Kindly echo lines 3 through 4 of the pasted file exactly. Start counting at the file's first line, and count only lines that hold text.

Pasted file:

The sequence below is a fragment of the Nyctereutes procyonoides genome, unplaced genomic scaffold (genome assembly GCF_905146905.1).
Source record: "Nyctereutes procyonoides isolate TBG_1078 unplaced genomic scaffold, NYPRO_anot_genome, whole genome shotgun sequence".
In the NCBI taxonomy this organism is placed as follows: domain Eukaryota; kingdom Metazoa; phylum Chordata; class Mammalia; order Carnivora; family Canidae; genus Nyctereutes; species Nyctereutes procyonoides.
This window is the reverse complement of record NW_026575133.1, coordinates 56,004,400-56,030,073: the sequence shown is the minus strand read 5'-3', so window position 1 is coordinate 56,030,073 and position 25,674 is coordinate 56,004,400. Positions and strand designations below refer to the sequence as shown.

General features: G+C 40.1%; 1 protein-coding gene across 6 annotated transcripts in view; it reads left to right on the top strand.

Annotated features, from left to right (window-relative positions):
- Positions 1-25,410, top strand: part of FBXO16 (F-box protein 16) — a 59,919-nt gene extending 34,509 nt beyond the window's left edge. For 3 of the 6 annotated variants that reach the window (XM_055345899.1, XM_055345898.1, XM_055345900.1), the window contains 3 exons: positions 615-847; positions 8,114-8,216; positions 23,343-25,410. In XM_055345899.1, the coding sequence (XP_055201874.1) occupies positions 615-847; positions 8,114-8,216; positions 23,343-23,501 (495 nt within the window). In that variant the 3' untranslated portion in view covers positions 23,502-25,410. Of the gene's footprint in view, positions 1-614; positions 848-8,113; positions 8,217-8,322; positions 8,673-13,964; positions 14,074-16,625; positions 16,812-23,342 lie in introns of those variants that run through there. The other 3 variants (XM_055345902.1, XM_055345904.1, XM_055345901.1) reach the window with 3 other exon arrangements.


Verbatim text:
In the NCBI taxonomy this organism is placed as follows: domain Eukaryota; kingdom Metazoa; phylum Chordata; class Mammalia; order Carnivora; family Canidae; genus Nyctereutes; species Nyctereutes procyonoides.
This window is the reverse complement of record NW_026575133.1, coordinates 56,004,400-56,030,073: the sequence shown is the minus strand read 5'-3', so window position 1 is coordinate 56,030,073 and position 25,674 is coordinate 56,004,400. Positions and strand designations below refer to the sequence as shown.